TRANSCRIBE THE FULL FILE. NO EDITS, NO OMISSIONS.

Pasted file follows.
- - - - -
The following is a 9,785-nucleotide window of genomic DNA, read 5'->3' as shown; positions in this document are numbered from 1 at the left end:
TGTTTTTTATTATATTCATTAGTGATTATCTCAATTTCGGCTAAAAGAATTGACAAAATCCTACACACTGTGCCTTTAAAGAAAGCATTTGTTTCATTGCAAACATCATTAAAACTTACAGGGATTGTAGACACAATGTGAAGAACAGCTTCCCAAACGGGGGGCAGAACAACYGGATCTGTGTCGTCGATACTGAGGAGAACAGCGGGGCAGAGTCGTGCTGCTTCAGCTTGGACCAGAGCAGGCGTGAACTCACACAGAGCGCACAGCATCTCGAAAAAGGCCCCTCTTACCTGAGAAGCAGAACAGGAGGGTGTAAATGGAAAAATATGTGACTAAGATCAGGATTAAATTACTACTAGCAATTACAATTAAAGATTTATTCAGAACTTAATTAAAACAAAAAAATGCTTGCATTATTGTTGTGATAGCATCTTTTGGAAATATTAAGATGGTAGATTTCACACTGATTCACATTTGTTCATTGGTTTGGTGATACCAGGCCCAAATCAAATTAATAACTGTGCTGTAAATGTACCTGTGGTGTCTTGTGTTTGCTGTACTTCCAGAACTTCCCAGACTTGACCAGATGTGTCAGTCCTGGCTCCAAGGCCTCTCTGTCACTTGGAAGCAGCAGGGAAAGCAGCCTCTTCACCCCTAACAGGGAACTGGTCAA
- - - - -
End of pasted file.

The following is a 9,785-nucleotide window of genomic DNA, read 5'->3' as shown; positions in this document are numbered from 1 at the left end:
TGTTTTTTATTATATTCATTAGTGATTATCTCAATTTCGGCTAAAAGAATTGACAAAATCCTACACACTGTGCCTTTAAAGAAAGCATTTGTTTCATTGCAAACATCATTAAAACTTACAGGGATTGTAGACACAATGTGAAGAACAGCTTCCCAAACGGGGGGCAGAACAACYGGATCTGTGTCGTCGATACTGAGGAGAACAGCGGGGCAGAGTCGTGCTGCTTCAGCTTGGACCAGAGCAGGCGTGAACTCACACAGAGCGCACAGCATCTCGAAAAAGGCCCCTCTTACCTGAGAAGCAGAACAGGAGGGTGTAAATGGAAAAATATGTGACTAAGATCAGGATTAAATTACTACTAGCAATTACAATTAAAGATTTATTCAGAACTTAATTAAAACAAAAAAATGCTTGCATTATTGTTGTGATAGCATCTTTTGGAAATATTAAGATGGTAGATTTCACACTGATTCACATTTGTTCATTGGTTTGGTGATACCAGGCCCAAATCAAATTAATAACTGTGCTGTAAATGTACCTGTGGTGTCTTGTGTTTGCTGTACTTCCAGAACTTCCCAGACTTGACCAGATGTGTCAGTCCTGGCTCCAAGGCCTCTCTGTCACTTGGAAGCAGCAGGGAAAGCAGCCTCTTCACCCCTAACAGGGAACTGGTCAA